Music Review

At Fenway, Phish rallies after a tentative start

Phish frontman Trey Anastasio performing during the jam band’s concert Friday at Fenway Park.
Matthew J. Lee/Globe Staff
Phish frontman Trey Anastasio performing during the jam band’s concert Friday at Fenway Park.

There was a late-inning comeback at Fenway Park on Friday night.

The Red Sox were busy out in Detroit, beating the Tigers. But Phish was in the midst of the first of two shows in the Fens, ostensibly home turf for the jam band monolith that was based in Burlington, Vt., for much of its history and retains strong ties there.

Though Phish played Fenway once before, a decade ago, stadium rock is not its natural milieu. With an extensive array of Fenway-specific Phish merchandise on offer — much of it sold at a pop-up shop nearby for which scores, if not hundreds, of fans lined up by 9:30 a.m. Friday morning — the show got going not with the sense of a triumphant hometown throwdown, but something more like a summer festival whose attendees’ band allegiances are mixed.


A touch-and-go first set bore the sense of a band feeling out its audience and determining the extent of its home-field advantage. Yet after the sun dropped, and Phish started its second set with a groovy but unspectacular “Sand” and a strangely placed hard-rocker in “Axilla I,” the band confidently dropped into “Mercury,” a twisty, prog-rock essay that culminates in a grooved out, 7/4 strut with the potential to go deep on any night.

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Debuted in 2015, “Mercury” is Phish’s best new song since the band returned to action in 2009 after a “breakup” that was conceived of as permanent but wound up lasting fewer than five years. But it’s a dense, mood-shifting piece of work.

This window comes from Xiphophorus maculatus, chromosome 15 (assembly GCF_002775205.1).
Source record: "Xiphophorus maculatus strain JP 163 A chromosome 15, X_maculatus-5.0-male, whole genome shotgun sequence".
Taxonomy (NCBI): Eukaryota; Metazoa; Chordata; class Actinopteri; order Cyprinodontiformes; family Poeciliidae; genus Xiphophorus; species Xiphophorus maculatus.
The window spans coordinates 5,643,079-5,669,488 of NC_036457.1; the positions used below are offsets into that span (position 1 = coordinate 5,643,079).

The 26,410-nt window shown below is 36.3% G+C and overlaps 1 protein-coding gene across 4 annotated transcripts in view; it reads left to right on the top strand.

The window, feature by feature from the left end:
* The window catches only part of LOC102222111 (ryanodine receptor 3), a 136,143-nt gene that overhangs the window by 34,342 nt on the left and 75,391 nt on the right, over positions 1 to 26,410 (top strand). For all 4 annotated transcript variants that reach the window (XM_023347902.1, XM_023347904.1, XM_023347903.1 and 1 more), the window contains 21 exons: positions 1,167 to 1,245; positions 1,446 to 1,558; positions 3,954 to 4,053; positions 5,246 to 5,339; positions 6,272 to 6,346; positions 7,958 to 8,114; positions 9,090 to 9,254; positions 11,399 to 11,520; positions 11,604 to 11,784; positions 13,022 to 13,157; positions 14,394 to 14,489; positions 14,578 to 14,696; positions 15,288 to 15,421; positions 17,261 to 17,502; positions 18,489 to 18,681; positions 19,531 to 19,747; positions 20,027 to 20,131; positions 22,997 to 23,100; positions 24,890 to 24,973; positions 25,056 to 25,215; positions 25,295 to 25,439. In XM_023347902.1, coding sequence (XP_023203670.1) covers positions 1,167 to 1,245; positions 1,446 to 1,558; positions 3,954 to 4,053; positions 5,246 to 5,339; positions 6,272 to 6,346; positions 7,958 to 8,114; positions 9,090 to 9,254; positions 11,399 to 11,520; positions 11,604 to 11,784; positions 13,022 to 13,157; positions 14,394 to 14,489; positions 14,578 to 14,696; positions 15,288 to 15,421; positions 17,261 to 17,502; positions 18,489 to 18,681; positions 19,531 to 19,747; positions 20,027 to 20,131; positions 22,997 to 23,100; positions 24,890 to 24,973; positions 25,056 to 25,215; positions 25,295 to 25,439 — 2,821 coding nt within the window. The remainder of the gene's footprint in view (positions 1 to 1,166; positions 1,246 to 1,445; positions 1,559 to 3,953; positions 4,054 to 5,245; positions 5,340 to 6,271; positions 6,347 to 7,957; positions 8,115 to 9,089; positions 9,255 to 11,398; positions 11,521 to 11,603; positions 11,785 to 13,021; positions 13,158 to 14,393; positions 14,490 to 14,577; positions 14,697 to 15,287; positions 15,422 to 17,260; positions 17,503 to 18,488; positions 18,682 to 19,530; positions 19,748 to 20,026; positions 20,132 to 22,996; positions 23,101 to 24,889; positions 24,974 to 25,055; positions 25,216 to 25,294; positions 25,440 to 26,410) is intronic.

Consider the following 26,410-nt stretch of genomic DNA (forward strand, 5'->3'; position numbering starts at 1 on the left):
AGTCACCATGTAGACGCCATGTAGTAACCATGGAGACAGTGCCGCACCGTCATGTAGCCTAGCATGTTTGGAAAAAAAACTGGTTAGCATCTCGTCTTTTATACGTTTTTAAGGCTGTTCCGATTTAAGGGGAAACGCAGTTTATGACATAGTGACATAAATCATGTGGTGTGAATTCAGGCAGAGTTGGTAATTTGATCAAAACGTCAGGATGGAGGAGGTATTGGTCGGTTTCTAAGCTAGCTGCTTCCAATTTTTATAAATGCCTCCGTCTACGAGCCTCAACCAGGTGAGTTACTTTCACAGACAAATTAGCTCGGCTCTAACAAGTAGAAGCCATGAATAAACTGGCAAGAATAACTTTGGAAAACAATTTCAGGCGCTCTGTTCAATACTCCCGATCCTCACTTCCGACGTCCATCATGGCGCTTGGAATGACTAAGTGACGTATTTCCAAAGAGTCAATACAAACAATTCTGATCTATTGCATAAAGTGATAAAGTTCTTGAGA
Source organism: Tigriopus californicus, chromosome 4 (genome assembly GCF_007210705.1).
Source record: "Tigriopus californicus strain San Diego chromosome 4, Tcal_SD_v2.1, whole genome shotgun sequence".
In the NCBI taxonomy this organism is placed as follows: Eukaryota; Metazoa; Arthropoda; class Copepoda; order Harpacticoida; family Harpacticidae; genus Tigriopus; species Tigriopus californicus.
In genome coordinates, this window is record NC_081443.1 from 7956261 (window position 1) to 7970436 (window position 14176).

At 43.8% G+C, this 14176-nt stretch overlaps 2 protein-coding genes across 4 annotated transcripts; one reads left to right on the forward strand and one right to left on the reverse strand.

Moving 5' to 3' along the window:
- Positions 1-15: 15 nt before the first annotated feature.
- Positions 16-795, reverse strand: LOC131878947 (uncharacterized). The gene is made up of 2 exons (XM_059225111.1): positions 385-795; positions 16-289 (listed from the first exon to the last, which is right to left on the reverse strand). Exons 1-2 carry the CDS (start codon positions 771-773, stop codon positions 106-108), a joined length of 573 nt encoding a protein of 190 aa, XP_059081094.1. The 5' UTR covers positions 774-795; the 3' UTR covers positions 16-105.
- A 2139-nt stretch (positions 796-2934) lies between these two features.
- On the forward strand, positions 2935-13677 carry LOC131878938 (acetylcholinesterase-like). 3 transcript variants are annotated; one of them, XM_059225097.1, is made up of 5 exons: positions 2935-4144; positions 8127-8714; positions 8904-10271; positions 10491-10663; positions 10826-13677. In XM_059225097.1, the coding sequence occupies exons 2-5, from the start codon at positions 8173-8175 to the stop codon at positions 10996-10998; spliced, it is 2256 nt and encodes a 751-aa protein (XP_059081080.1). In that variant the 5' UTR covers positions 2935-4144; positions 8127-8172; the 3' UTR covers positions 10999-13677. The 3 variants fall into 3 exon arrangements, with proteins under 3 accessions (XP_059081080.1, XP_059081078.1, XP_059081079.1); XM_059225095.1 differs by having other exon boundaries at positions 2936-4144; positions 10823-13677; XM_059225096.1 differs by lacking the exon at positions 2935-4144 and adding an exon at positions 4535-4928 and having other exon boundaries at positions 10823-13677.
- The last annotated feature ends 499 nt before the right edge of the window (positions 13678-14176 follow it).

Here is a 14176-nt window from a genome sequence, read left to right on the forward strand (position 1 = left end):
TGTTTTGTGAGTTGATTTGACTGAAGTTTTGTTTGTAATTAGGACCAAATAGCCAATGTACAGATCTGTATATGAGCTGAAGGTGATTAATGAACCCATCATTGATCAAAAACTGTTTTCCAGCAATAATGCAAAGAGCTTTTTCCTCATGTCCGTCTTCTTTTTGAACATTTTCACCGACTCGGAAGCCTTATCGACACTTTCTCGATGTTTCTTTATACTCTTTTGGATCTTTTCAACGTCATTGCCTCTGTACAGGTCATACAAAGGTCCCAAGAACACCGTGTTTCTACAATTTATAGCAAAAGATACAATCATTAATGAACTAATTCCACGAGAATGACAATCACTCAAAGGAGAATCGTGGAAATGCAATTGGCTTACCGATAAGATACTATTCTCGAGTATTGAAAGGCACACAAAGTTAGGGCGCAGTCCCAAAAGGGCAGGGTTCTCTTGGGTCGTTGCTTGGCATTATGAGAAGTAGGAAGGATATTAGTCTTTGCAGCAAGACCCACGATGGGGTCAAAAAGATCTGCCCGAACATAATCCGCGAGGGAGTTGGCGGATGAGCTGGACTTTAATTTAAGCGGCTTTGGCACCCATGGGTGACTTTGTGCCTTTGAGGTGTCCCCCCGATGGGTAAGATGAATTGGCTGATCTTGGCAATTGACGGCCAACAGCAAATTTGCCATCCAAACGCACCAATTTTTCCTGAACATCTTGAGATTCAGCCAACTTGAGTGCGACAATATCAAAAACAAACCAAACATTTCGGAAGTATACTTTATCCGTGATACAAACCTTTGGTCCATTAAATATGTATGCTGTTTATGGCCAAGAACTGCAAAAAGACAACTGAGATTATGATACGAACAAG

It was the point on Friday when you could sense Phish start to swagger. The song’s jam refracted colors suggesting a synthed-up, space-age form of psychedelic rock, without lapsing into the musical cliches of millennial-era jamtronica. For perhaps the first time this night, there was the sense of a band in full control of the outsize moment.

Though the concert’s first half did not exude the sense of shared-secret intimacy that Phish often generates with its fans even on the largest stages, the quartet did push some runs across in the show’s early going. A delightfully funky “Tube” broke free from gravity and sailed for a spell on melodic lead guitar lines by Trey Anastasio. “Everything’s Right” shifted out of its casual, vacation-vibe groove to emerge as a major-key rocker that unexpectedly led into the ever-chipper chestnut “Runaway Jim.”

Nearer to the close of the show, Phish wove a high-energy jam out of “Fuego” (another standout composition from the band’s late era) that charged roughly into sublimely silly stomper “Say It to Me S.A.N.T.O.S.”


This was Phish at its most gratifyingly, purposefully ridiculous. The song is part of an album’s worth of material Phish debuted in a playful musical hoax last Halloween, presenting 10 songs as a supposedly long-lost classic record by a forgotten (actually, fictional) Scandinavian prog-rock band called Kasvot Växt.

With a ballpark full of fans singing along to the song’s preposterously head-banging chorus — “This is what space smells like/ You will always remember where you were” — we were reminded that Phish can play to the cheap seats and to its most devoted fans in the same moment.

It’s that merger of grand spectacle, improvisational edge, and self-effacing sense of humor that still defines this still-hungry band. Even at Fenway Park.


At Fenway Park, Friday. Continues Saturday.

Jeremy D. Goodwin can be reached at